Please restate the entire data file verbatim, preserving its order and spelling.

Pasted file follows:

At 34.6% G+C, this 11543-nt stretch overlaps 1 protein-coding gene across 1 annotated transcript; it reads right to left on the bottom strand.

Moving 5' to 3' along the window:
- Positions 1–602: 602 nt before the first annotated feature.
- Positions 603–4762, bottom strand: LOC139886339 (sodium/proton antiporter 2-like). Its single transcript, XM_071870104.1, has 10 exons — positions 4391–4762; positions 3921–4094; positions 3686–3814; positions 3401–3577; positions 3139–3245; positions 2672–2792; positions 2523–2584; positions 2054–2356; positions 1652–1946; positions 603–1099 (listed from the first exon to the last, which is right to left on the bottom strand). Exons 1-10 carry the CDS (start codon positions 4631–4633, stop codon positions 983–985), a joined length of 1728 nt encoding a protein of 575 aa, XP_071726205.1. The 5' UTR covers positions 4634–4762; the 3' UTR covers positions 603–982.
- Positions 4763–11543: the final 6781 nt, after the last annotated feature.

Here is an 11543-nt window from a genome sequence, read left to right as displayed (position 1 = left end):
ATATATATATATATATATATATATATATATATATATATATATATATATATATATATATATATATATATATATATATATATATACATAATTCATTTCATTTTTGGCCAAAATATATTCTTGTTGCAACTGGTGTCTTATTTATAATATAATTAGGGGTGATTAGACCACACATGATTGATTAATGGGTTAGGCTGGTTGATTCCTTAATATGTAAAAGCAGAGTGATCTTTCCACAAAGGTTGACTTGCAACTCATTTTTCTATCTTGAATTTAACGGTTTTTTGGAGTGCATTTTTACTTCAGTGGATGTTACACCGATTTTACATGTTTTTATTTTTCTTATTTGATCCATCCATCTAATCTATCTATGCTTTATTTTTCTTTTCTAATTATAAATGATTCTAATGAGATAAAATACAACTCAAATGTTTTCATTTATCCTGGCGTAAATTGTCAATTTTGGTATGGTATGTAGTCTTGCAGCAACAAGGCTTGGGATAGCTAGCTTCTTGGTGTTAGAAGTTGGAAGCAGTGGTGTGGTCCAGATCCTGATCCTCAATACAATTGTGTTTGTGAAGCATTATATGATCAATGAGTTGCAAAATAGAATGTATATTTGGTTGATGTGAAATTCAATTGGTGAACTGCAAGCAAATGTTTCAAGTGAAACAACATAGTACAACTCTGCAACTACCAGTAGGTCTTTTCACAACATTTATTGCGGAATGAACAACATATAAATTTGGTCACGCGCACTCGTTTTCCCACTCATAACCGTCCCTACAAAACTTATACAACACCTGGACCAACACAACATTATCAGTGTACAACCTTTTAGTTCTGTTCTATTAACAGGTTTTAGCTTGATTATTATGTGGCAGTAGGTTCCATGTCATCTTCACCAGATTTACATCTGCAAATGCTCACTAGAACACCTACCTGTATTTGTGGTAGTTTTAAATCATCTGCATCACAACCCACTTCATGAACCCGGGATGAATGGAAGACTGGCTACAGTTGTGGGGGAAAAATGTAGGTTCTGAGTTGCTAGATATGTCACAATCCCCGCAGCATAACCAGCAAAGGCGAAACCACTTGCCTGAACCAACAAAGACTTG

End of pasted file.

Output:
At 34.6% G+C, this 11543-nt stretch overlaps 1 protein-coding gene across 1 annotated transcript; it reads right to left on the bottom strand.

Moving 5' to 3' along the window:
- Positions 1–602: 602 nt before the first annotated feature.
- Positions 603–4762, bottom strand: LOC139886339 (sodium/proton antiporter 2-like). Its single transcript, XM_071870104.1, has 10 exons — positions 4391–4762; positions 3921–4094; positions 3686–3814; positions 3401–3577; positions 3139–3245; positions 2672–2792; positions 2523–2584; positions 2054–2356; positions 1652–1946; positions 603–1099 (listed from the first exon to the last, which is right to left on the bottom strand). Exons 1-10 carry the CDS (start codon positions 4631–4633, stop codon positions 983–985), a joined length of 1728 nt encoding a protein of 575 aa, XP_071726205.1. The 5' UTR covers positions 4634–4762; the 3' UTR covers positions 603–982.
- Positions 4763–11543: the final 6781 nt, after the last annotated feature.

Here is an 11543-nt window from a genome sequence, read left to right as displayed (position 1 = left end):
ATATATATATATATATATATATATATATATATATATATATATATATATATATATATATATATATATATATATATATATATATACATAATTCATTTCATTTTTGGCCAAAATATATTCTTGTTGCAACTGGTGTCTTATTTATAATATAATTAGGGGTGATTAGACCACACATGATTGATTAATGGGTTAGGCTGGTTGATTCCTTAATATGTAAAAGCAGAGTGATCTTTCCACAAAGGTTGACTTGCAACTCATTTTTCTATCTTGAATTTAACGGTTTTTTGGAGTGCATTTTTACTTCAGTGGATGTTACACCGATTTTACATGTTTTTATTTTTCTTATTTGATCCATCCATCTAATCTATCTATGCTTTATTTTTCTTTTCTAATTATAAATGATTCTAATGAGATAAAATACAACTCAAATGTTTTCATTTATCCTGGCGTAAATTGTCAATTTTGGTATGGTATGTAGTCTTGCAGCAACAAGGCTTGGGATAGCTAGCTTCTTGGTGTTAGAAGTTGGAAGCAGTGGTGTGGTCCAGATCCTGATCCTCAATACAATTGTGTTTGTGAAGCATTATATGATCAATGAGTTGCAAAATAGAATGTATATTTGGTTGATGTGAAATTCAATTGGTGAACTGCAAGCAAATGTTTCAAGTGAAACAACATAGTACAACTCTGCAACTACCAGTAGGTCTTTTCACAACATTTATTGCGGAATGAACAACATATAAATTTGGTCACGCGCACTCGTTTTCCCACTCATAACCGTCCCTACAAAACTTATACAACACCTGGACCAACACAACATTATCAGTGTACAACCTTTTAGTTCTGTTCTATTAACAGGTTTTAGCTTGATTATTATGTGGCAGTAGGTTCCATGTCATCTTCACCAGATTTACATCTGCAAATGCTCACTAGAACACCTACCTGTATTTGTGGTAGTTTTAAATCATCTGCATCACAACCCACTTCATGAACCCGGGATGAATGGAAGACTGGCTACAGTTGTGGGGGAAAAATGTAGGTTCTGAGTTGCTAGATATGTCACAATCCCCGCAGCATAACCAGCAAAGGCGAAACCACTTGCCTGAACCAACAAAGACTTG